A closer look at the SA

After growing by 3.1 percent in the fourth quarter of 2017,

the South African economy wobbled in the first quarter of 2018, shrinking by 2.2 percent quarter-on-quarter

(seasonally adjusted and annualised). Agriculture, mining and manufacturing were the main contributors to the slowdown, with the electricity, construction and trade industries also recording negative growth.

The 2.2 percent fall is the largest quarter-on-quarter decline since the first quarter of 2009. In that quarter, the economy contracted by 6.1 percent.

After recording four consecutive quarters of robust growth in 2017, the agriculture industry lost ground in the first quarter of 2018, contracting by 24.2 percent.

Agriculture’s relatively strong performance in 2017 is one of the positive factors that helped keep the economy afloat in 2017.

This momentum failed to carry through to 2018, with decreased production in field crops

A closer look at the SA and horticultural products contributing to the decline in the first quarter.

Mining entered into recession with its second consecutive quarter of economic decline.

 Production was down 9.9 percent in the first quarter of 2018, following on from a decrease of 4.4 percent in the fourth quarter of 2017.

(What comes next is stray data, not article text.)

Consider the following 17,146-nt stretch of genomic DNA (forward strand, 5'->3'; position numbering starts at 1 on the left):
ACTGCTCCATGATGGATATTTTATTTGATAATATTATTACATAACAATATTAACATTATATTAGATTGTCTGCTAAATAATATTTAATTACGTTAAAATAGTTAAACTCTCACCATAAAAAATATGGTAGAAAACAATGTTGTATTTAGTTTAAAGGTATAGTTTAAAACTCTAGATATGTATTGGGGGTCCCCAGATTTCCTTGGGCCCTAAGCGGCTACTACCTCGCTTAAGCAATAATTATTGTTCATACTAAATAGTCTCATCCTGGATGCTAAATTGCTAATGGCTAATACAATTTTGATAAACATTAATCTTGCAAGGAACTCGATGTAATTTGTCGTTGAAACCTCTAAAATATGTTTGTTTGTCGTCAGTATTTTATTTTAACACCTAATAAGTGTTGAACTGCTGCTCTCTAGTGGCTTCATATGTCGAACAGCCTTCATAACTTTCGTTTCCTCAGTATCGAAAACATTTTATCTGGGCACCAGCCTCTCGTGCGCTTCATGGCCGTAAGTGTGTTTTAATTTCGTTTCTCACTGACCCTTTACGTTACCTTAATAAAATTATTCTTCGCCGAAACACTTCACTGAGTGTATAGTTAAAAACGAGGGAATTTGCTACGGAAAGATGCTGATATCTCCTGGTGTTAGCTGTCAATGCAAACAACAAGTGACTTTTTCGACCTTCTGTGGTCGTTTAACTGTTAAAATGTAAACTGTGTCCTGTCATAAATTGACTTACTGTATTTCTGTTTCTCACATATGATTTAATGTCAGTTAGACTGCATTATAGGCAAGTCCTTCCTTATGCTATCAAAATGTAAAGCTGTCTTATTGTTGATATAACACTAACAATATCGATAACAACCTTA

Lower production in gold, platinum group metals and iron ore were the main contributors to falling performance.

Manufacturing also failed to make a positive contribution to economic growth, falling by 6.4 percent.

The decline was driven largely by a fall in production of petroleum and chemical products, as well as basic iron and steel.

The trade, construction and electricity industries also recorded negative growth in the first quarter of 2018 compared with the fourth quarter of 2017.

Trade activity fell by 3.1 percent, on the back of weaker wholesale,

A closer look at the SA retail and motor trade sales and lower activity in catering and accommodation.

The construction industry continued to contract, experiencing its fifth consecutive quarter of decline.

The industry has lost R1.7 billion in value since the fourth quarter of 2016,

falling from R110 billion to R108 billion in the first quarter of 2018 (constant 2010 prices, annualised).

Economic activity in transport, finance, personal services and government increased in the first quarter of 2018.

The 1.8 percent rise in general government was mostly related to increased employment numbers in the public sector

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Author: ปราณี